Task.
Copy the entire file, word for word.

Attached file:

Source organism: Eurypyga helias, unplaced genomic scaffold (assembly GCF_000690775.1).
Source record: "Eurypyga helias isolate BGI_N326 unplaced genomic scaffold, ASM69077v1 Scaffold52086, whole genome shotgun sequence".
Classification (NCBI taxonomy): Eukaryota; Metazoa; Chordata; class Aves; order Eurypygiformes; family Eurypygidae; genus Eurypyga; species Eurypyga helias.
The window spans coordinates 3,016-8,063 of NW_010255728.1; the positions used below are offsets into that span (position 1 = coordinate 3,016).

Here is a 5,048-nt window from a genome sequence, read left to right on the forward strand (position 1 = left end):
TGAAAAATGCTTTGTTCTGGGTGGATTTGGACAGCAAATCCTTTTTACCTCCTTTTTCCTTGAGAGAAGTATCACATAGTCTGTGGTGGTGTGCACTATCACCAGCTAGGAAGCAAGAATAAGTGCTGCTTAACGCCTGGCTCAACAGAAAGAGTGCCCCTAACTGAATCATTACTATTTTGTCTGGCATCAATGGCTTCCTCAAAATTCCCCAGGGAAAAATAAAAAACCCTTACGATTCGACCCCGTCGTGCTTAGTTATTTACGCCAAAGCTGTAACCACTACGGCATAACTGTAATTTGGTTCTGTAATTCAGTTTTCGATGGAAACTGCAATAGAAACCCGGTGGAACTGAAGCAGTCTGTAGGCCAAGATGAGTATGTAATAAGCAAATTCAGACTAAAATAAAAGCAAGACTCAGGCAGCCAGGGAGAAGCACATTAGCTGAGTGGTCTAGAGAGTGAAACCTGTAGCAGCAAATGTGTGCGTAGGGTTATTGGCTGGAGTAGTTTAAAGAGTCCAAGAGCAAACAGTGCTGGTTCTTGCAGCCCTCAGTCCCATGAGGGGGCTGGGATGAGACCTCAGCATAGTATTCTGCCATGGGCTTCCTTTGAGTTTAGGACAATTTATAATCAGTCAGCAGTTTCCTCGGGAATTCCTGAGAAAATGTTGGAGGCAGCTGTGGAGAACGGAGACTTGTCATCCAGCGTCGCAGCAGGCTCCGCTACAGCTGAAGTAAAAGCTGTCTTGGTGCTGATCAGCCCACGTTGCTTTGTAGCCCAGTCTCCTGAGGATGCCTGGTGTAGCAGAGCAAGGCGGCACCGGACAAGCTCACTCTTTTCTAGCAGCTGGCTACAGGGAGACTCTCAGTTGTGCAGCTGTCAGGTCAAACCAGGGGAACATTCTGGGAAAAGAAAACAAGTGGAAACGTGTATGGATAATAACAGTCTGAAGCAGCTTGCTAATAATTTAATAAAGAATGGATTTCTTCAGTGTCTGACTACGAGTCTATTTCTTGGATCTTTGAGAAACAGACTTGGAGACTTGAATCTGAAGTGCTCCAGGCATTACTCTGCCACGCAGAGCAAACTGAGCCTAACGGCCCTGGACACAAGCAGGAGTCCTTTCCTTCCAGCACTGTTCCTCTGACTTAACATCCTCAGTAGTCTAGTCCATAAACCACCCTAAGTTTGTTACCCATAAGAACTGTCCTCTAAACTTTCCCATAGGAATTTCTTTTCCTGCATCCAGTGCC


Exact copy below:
Source organism: Eurypyga helias, unplaced genomic scaffold (assembly GCF_000690775.1).
Source record: "Eurypyga helias isolate BGI_N326 unplaced genomic scaffold, ASM69077v1 Scaffold52086, whole genome shotgun sequence".
Classification (NCBI taxonomy): Eukaryota; Metazoa; Chordata; class Aves; order Eurypygiformes; family Eurypygidae; genus Eurypyga; species Eurypyga helias.
The window spans coordinates 3,016-8,063 of NW_010255728.1; the positions used below are offsets into that span (position 1 = coordinate 3,016).

Here is a 5,048-nt window from a genome sequence, read left to right on the forward strand (position 1 = left end):
TGAAAAATGCTTTGTTCTGGGTGGATTTGGACAGCAAATCCTTTTTACCTCCTTTTTCCTTGAGAGAAGTATCACATAGTCTGTGGTGGTGTGCACTATCACCAGCTAGGAAGCAAGAATAAGTGCTGCTTAACGCCTGGCTCAACAGAAAGAGTGCCCCTAACTGAATCATTACTATTTTGTCTGGCATCAATGGCTTCCTCAAAATTCCCCAGGGAAAAATAAAAAACCCTTACGATTCGACCCCGTCGTGCTTAGTTATTTACGCCAAAGCTGTAACCACTACGGCATAACTGTAATTTGGTTCTGTAATTCAGTTTTCGATGGAAACTGCAATAGAAACCCGGTGGAACTGAAGCAGTCTGTAGGCCAAGATGAGTATGTAATAAGCAAATTCAGACTAAAATAAAAGCAAGACTCAGGCAGCCAGGGAGAAGCACATTAGCTGAGTGGTCTAGAGAGTGAAACCTGTAGCAGCAAATGTGTGCGTAGGGTTATTGGCTGGAGTAGTTTAAAGAGTCCAAGAGCAAACAGTGCTGGTTCTTGCAGCCCTCAGTCCCATGAGGGGGCTGGGATGAGACCTCAGCATAGTATTCTGCCATGGGCTTCCTTTGAGTTTAGGACAATTTATAATCAGTCAGCAGTTTCCTCGGGAATTCCTGAGAAAATGTTGGAGGCAGCTGTGGAGAACGGAGACTTGTCATCCAGCGTCGCAGCAGGCTCCGCTACAGCTGAAGTAAAAGCTGTCTTGGTGCTGATCAGCCCACGTTGCTTTGTAGCCCAGTCTCCTGAGGATGCCTGGTGTAGCAGAGCAAGGCGGCACCGGACAAGCTCACTCTTTTCTAGCAGCTGGCTACAGGGAGACTCTCAGTTGTGCAGCTGTCAGGTCAAACCAGGGGAACATTCTGGGAAAAGAAAACAAGTGGAAACGTGTATGGATAATAACAGTCTGAAGCAGCTTGCTAATAATTTAATAAAGAATGGATTTCTTCAGTGTCTGACTACGAGTCTATTTCTTGGATCTTTGAGAAACAGACTTGGAGACTTGAATCTGAAGTGCTCCAGGCATTACTCTGCCACGCAGAGCAAACTGAGCCTAACGGCCCTGGACACAAGCAGGAGTCCTTTCCTTCCAGCACTGTTCCTCTGACTTAACATCCTCAGTAGTCTAGTCCATAAACCACCCTAAGTTTGTTACCCATAAGAACTGTCCTCTAAACTTTCCCATAGGAATTTCTTTTCCTGCATCCAGTGCC